Creating brilliant blog content has as much to do with your “listening skills” as with your writing skills. Writing can become a very satisfying pursuit to those who love to be in the the flow of their self-expression, but to be a powerful blog writer, you have to write what readers want to know and not what you are dying to say. And that is a fine art in itself! (Those who cannot write, despair not. There are excellent resources available for “ghostwriting”!)
If you’re going to write yourself, the quality of your expression, the perfection of your grammar, the pull of your headline and the craftsmanship behind your writing matters. There’s no doubt you have to get better and better at writing compellingly with time, and the more you write the better you get. But a lot of blog writers don’t realize that power-blogging is not like writing a white paper to get your knowledge or expertise pouring out. Power-blogging demands that you tune in to your readers’ satisfaction points and write for them – and not at them!
I am reminded of a learning session I once had with the great David Ogilvy when I was a cub copywriter at Ogilvy & Mather Advertising. One of our team members was recounting a story of how someone’s Rolex watch had fallen off his hand onto the road and it survived a car running right over it. Wow, what a story to make into a powerful ad for Rolex, we all thought. Till David Ogilvy said, “Unfortunately, no one buys a watch because it can survive a car running over it … people buy a watch for things like brand value, because it tells the time beautifully or because it look great on their wrists. So your ad had better be about why the reader may want to buy it rather than what excites you, no matter how incredible your story is!”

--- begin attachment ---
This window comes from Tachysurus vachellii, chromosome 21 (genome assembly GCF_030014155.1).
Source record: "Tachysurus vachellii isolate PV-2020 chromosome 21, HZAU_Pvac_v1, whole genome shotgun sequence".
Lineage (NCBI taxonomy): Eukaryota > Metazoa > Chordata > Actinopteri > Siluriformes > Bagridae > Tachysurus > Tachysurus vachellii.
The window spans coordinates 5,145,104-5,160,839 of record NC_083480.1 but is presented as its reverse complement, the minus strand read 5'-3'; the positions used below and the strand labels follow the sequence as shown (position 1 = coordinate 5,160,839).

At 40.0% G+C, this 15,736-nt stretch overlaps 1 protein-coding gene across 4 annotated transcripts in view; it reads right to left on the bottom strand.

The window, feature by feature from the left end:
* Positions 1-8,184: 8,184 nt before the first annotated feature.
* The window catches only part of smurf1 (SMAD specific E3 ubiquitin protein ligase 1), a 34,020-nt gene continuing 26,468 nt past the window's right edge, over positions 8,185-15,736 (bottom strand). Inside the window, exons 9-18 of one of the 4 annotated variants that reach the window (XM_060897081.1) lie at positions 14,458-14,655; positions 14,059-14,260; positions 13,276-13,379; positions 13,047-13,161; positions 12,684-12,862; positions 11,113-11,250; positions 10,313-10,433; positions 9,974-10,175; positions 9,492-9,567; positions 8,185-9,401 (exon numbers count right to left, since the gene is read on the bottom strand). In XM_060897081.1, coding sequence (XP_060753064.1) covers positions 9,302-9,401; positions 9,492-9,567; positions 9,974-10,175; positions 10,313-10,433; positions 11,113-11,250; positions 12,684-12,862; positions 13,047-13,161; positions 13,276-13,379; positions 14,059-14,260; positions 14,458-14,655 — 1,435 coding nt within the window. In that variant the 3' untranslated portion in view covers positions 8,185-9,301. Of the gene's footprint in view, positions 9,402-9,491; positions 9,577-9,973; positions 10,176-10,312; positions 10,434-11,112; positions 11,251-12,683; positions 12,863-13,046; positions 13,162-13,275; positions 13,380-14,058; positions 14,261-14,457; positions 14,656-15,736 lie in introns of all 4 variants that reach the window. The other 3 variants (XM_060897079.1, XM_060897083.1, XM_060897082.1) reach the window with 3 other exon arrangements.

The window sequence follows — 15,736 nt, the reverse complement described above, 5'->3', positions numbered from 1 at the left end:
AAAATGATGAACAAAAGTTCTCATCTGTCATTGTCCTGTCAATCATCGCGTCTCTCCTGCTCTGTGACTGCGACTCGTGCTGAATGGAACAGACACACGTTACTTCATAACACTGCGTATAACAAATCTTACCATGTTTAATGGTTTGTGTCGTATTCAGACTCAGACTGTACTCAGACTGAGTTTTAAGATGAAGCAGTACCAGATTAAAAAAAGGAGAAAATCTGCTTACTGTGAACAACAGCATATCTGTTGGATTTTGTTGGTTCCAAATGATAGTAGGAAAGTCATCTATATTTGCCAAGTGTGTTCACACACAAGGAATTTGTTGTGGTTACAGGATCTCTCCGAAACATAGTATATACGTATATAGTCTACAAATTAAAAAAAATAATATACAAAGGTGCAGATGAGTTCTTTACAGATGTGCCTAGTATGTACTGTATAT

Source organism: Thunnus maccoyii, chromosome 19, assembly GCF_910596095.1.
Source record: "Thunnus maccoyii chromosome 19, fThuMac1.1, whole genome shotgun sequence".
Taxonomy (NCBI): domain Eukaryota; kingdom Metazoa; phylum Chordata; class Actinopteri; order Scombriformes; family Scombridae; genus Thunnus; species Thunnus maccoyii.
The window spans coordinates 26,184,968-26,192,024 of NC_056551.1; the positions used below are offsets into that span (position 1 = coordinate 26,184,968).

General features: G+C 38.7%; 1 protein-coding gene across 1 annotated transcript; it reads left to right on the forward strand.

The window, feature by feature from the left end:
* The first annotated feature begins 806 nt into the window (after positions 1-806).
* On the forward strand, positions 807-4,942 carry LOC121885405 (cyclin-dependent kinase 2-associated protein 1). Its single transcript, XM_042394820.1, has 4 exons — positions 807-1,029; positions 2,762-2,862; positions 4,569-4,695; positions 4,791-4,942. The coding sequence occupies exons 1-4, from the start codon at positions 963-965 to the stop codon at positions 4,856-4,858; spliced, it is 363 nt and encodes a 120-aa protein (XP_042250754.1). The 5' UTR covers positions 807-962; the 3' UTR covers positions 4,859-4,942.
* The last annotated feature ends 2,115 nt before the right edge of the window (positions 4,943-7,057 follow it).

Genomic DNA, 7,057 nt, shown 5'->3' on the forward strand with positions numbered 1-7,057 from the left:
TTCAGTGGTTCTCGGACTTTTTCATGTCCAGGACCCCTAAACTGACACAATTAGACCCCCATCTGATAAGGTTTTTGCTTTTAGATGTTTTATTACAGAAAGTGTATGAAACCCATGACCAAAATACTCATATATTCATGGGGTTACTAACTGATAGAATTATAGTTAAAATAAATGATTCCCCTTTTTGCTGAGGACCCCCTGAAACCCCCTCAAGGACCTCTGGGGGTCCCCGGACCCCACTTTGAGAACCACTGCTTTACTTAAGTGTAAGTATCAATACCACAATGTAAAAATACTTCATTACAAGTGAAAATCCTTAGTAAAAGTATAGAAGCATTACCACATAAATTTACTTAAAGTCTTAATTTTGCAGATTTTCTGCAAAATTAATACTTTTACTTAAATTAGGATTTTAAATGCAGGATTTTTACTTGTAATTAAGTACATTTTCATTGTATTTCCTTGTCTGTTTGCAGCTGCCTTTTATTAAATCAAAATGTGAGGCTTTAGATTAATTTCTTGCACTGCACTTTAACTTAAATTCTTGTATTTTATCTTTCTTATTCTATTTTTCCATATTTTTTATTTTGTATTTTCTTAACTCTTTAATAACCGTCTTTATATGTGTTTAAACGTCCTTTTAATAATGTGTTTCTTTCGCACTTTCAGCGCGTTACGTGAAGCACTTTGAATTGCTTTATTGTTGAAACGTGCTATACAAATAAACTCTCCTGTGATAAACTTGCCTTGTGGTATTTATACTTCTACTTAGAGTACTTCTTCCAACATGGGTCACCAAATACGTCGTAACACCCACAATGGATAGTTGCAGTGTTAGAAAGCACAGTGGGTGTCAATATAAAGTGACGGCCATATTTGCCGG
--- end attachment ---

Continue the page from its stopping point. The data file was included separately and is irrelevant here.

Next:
Step #1: Producing content of real value to your readers
Have you ever thought deeply about what your reader will see as “true value in your blog writing”? Are we all under an assumption that the our readers look only for what they are searching, and they beaver in only on articles that closely match what they are seeking – and that’s the only way they search? If that’s true then how do we all account for the zillions of times we have set out to search for some answers and then been tempted by a totally tangential piece of writing that took us away from our original search – but actually opened our minds in a way we hadn’t planned for? As power-bloggers do we have ever have a plan for the unintentional visitor who could well become an impulse customer?
The secret to great writing online is that, yes, it must cater to the reader who is searching for some specific answers, and that’s why we do so much of keyword research on Google and hashtag research on Twitter to see exactly what people are searching for and to give it to them. But do we writers also ensure that there is something in the article – a refreshingly new point of view or an innovative approach to something old – that can arrest passing-by readers and hook their attention enough to make them possible converts to our mailing lists?
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